Robert Boyle (1627-91): Work-diary VIII ('Memorialls Philosophicall Beginning this First day of the Yeare 1651/2')

Content: Medical recipes from 1652-4; sources include George Starkey, Gerard Boate, Daniel Cox, William Butler, Nicholas Davies, Lady Ranelagh, et al.

General Information


Work-diary entries

/original pagination, p. 1/

/BP 25, p. 343/

[Authorial heading]:
Memorialls
PHILOSOPICALL
Beginning this First day of the Yeare
1651/52. And by God's Assistance to
be constantly continued during my life.
A.D. M.D.C. LIII/LIIII

Entry 1: Editorial notes:

Dr George Stirke makes his Vitriolum {iron} after this Manner. {Rx} of Crocus {iron} {ounce} 1. of strong Oleum Vitrioli {ounce} 6. Distill these in arenâ (in a Head & Body) till the Phlegma acidum be all come over. The remaining Matter separat[e] from the Crocus by warme Water; which filter & evaporate ad Cuticulam, & some what beyond, & then let it shoote in frigid[o]. NB. 1. The Crocus remain[es u]ndissolv'd; & communicating but an Odor to filx' the Sal Vitrioli; remaines fere eodem pondere quo prius: & may suffice sæpius to repeate the same Operation, with fresh Oyle of Vitriol. 2. This the Dr tells me he gives in a Decoction of Oculi Cancr. à gr. 5. ad 25. in the Green Sicknesse & Hystericall Passions: & some 15 gr. with 8 or 10 gr. of Sal alcali Hypericonis, in Quartane Agues, in Decoct. Oculi Cancrorum in the Beginning of the Fit.


Entry 2: Editorial notes:

{Rx} of that Brine that hath salted Swine's-flesh, & is so exhausted that it is able to salt no more; & hath been boyl'd up almost to a Salt (that it will more then beare an Egge;) {ounce} 6. of Fine Flower, {ounce} 1. of good Yest a good Spoonfull; Misce diligentèr. For an Ordinary /BP 25, p. 344/ Barrel of Dead, flat, or sowre Beere, or Prick't Wine, in which it must be well stirr'd with a sticke. NB. 1. This Salt is an excellent Preservative against the Stone. 2. The Beere will be Drinkable in or Dayes.


Entry 3: Editorial notes:

Opii vera Correctio.

Omnis Opii vis Narcotica in Alcali amittitur, quare ad eum verè corrigendum ita procedo

Accipio Salis Tartari puri unciam unam. Vini optimi (puta Hispanici) {ounce} 6 aut 8. impono salem vino & liquari permitto.

Dein accipio Opii Thebaici {ounce} 1. impono Alcali huic in vino liquato; in eodemque igne leni dissolvo, agitando ferè horâ quavis donec frangatur: postea dec quo per dies 3 quatuorve igne lento, deinceps [terræ] committo inhumando per dies decem; postea filtro & ad usum servo. miscendo prius cum vini recentis quadruplo. Huius sic præparati, Cochlear unum ad summum, aut eius quartam partem præbeo [...] in vini quadruplo, quum itur cubitum. Hauriatur Calide ac deinceps sudetur moderatè. NB. 1. There is yet a Nobler Way of Correcting Opium; but not yet so credited by Cures. 2. The Dissolution mention'd before Decoction is done in lesse then a Day; the Liquor in the Glasse will be high-colored almost to Blacknesse; but pour'd upon the hand will not be obscure. The signe of the Dissolution's being accomplish't, is the residence of Vegetable fibres & Jagges at the Bottome; & that residence after Decoction will wholly loose it's tincture & become a light gray.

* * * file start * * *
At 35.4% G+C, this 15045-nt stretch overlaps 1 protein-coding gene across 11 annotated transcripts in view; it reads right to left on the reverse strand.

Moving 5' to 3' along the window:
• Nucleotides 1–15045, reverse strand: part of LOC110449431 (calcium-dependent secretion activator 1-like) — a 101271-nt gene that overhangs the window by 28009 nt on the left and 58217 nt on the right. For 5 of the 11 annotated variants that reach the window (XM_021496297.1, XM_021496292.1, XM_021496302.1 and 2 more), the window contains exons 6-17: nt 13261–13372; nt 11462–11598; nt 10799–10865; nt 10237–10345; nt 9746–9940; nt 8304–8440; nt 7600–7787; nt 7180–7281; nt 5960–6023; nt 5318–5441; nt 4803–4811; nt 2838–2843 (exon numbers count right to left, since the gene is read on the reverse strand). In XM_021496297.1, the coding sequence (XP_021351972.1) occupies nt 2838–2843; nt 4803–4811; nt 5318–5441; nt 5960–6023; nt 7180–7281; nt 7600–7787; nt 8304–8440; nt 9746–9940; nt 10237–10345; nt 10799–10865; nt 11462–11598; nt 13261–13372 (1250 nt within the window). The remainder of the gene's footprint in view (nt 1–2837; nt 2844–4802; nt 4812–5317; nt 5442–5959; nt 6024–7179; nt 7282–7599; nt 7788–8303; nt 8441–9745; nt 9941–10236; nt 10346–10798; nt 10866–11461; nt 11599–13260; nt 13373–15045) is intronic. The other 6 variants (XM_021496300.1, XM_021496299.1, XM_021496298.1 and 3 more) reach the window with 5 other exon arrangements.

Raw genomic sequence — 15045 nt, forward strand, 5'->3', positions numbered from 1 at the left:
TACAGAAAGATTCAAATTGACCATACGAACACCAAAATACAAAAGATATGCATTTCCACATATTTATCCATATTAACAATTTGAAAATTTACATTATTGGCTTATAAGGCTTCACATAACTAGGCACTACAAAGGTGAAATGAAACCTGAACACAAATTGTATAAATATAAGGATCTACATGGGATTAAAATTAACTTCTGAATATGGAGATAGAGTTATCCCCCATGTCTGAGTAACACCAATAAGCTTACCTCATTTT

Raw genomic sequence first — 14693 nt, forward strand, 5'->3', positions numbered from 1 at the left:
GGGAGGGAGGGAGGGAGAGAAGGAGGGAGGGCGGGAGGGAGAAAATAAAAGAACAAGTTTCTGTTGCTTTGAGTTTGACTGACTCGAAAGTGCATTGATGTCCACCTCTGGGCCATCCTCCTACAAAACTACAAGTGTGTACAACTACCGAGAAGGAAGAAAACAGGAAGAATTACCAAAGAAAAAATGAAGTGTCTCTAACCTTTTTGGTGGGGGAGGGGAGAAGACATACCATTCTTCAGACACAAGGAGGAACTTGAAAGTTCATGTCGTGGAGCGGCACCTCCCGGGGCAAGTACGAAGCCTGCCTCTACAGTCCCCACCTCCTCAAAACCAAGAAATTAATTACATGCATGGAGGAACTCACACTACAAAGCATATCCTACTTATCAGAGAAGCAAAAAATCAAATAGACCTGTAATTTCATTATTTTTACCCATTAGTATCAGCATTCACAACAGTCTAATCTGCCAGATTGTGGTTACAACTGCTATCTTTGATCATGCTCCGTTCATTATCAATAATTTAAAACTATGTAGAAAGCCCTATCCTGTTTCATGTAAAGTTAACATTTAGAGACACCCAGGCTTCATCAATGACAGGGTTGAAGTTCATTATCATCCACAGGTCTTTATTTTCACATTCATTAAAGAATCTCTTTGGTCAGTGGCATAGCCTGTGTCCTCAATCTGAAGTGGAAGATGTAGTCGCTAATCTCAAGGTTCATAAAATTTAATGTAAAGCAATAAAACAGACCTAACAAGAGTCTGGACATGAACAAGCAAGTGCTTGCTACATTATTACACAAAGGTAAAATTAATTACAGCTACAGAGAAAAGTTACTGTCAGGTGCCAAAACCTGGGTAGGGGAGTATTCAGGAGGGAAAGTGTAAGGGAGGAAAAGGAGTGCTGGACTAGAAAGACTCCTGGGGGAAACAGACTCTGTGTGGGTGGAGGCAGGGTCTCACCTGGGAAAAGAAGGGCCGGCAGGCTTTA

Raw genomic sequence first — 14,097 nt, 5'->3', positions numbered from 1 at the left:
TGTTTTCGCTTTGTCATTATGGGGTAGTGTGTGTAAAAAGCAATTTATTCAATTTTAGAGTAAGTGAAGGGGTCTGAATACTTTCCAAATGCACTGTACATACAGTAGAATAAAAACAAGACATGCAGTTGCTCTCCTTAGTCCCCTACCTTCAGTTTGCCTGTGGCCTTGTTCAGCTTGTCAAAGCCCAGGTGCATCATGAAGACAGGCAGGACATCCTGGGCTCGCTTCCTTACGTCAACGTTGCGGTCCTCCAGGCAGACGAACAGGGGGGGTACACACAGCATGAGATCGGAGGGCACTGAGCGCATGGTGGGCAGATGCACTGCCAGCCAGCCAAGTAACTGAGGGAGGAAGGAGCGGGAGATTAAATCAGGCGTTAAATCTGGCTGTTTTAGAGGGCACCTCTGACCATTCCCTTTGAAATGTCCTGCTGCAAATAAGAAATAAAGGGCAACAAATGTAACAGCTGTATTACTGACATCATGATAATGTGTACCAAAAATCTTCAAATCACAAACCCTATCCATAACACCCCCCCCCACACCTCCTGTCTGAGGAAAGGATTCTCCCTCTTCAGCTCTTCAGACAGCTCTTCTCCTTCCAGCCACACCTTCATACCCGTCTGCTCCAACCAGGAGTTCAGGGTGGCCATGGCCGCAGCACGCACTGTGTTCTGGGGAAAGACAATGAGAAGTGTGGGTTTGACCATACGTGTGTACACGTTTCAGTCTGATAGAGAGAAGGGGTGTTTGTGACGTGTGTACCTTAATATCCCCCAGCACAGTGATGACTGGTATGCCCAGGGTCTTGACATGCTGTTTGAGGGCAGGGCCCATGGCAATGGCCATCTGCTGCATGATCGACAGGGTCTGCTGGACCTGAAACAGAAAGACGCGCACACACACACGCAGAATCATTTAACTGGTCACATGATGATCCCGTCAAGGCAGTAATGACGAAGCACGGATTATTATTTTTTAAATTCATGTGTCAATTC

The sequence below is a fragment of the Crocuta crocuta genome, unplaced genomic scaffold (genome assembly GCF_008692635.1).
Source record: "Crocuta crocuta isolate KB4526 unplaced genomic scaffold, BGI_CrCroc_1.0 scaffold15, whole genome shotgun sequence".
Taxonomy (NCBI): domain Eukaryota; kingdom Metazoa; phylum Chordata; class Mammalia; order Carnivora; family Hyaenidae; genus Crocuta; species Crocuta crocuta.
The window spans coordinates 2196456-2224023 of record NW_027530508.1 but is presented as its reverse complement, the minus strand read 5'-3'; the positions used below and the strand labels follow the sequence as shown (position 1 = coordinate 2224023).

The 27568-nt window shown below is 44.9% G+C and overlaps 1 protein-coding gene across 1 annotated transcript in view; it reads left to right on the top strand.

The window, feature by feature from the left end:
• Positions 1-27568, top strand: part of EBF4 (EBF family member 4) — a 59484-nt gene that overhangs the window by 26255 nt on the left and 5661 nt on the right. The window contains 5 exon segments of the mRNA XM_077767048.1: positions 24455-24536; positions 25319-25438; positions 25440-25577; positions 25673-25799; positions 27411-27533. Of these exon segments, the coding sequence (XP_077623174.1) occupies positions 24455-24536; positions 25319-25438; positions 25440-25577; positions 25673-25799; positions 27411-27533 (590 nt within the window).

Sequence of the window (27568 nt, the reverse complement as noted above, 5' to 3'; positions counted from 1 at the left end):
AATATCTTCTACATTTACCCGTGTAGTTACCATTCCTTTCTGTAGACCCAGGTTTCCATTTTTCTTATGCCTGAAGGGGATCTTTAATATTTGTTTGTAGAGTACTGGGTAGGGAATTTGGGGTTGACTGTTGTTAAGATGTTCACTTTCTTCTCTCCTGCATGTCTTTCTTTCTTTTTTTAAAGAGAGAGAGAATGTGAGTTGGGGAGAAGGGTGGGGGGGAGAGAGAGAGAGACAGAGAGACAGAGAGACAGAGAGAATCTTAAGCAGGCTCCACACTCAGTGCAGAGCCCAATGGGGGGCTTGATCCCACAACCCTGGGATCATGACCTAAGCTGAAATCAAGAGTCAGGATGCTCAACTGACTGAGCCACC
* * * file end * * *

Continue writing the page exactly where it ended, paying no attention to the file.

Entry 4: Editorial notes:

Ad Apostema in Capite resolvendum.

Ad hoc requiritur Oleum Philosophorum sic factum,

{Rx} Olei Laterini ter rectificati {ounce} 8. Opopon. Serapini. Ammoniaci, Galbani, ana - {ounce} 1. mixta distillentur, [...] [a]na, cum terræ figuli, vinetaque ad extractione[m] omnis Oleositatis: Egredientur Aqua acida & Oleum; separetur Oleum, & iterum a fæcibus suis rectificetur; tertiò a duplâ quantitate Cinerum Clavellatorum (vel potius, Salis Tartari) rectificetur.

Huius olei imponantur guttulæ aliquot in aurem dolentem; calidè immittantur, manè ac vesperi; hoc continuetur per tres dies.

Dein accipe Cæpam mediocris magnitudinis; assetur, & media pars auri calida apponatur, alligeturque ne decidat, idque cum itur cubitum. Extraheturque Cæpæ vi pus copiosum; & repetendo hanc applicationem tandem follicula instar tunicæ egredietur; ultimò per mustum cum melle maritatum, per syringam auris quotidiè lavetur per Hebdomadam.


Entry 5: Editorial notes:

Dr. Boate's Receipt for Bleeding.

{Rx} Seminis Papaveris albi & Hyosciami ana {drachm} 2 Conservæ Rosarum {ounce} 1 Misce. F. Elect. secundum artem he gives about the Quantity of a Nutmeg, whensoever & as often as, necessity requires. Sæpius probatum, both by him & me.


Entry 6: Editorial notes: